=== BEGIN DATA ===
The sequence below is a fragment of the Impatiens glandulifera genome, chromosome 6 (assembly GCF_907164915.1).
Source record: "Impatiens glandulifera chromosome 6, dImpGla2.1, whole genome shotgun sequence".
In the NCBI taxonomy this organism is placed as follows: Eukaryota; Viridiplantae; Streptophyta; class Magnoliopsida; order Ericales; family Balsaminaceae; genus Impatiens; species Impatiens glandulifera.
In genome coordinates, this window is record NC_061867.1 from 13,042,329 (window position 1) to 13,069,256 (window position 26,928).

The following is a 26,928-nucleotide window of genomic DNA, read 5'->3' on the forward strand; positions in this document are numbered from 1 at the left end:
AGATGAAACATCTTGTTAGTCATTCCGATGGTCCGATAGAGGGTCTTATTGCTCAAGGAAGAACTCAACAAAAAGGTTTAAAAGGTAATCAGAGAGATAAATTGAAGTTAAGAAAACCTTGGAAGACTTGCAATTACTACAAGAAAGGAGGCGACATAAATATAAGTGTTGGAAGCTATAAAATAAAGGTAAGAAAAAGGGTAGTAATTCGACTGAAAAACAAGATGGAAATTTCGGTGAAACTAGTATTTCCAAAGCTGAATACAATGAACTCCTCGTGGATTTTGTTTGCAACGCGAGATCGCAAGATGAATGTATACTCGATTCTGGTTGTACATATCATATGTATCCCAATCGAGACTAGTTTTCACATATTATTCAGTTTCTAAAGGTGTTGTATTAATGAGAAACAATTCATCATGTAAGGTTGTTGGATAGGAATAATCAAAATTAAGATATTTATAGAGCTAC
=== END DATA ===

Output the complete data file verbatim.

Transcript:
The sequence below is a fragment of the Impatiens glandulifera genome, chromosome 6 (assembly GCF_907164915.1).
Source record: "Impatiens glandulifera chromosome 6, dImpGla2.1, whole genome shotgun sequence".
In the NCBI taxonomy this organism is placed as follows: Eukaryota; Viridiplantae; Streptophyta; class Magnoliopsida; order Ericales; family Balsaminaceae; genus Impatiens; species Impatiens glandulifera.
In genome coordinates, this window is record NC_061867.1 from 13,042,329 (window position 1) to 13,069,256 (window position 26,928).

The following is a 26,928-nucleotide window of genomic DNA, read 5'->3' on the forward strand; positions in this document are numbered from 1 at the left end:
AGATGAAACATCTTGTTAGTCATTCCGATGGTCCGATAGAGGGTCTTATTGCTCAAGGAAGAACTCAACAAAAAGGTTTAAAAGGTAATCAGAGAGATAAATTGAAGTTAAGAAAACCTTGGAAGACTTGCAATTACTACAAGAAAGGAGGCGACATAAATATAAGTGTTGGAAGCTATAAAATAAAGGTAAGAAAAAGGGTAGTAATTCGACTGAAAAACAAGATGGAAATTTCGGTGAAACTAGTATTTCCAAAGCTGAATACAATGAACTCCTCGTGGATTTTGTTTGCAACGCGAGATCGCAAGATGAATGTATACTCGATTCTGGTTGTACATATCATATGTATCCCAATCGAGACTAGTTTTCACATATTATTCAGTTTCTAAAGGTGTTGTATTAATGAGAAACAATTCATCATGTAAGGTTGTTGGATAGGAATAATCAAAATTAAGATATTTATAGAGCTAC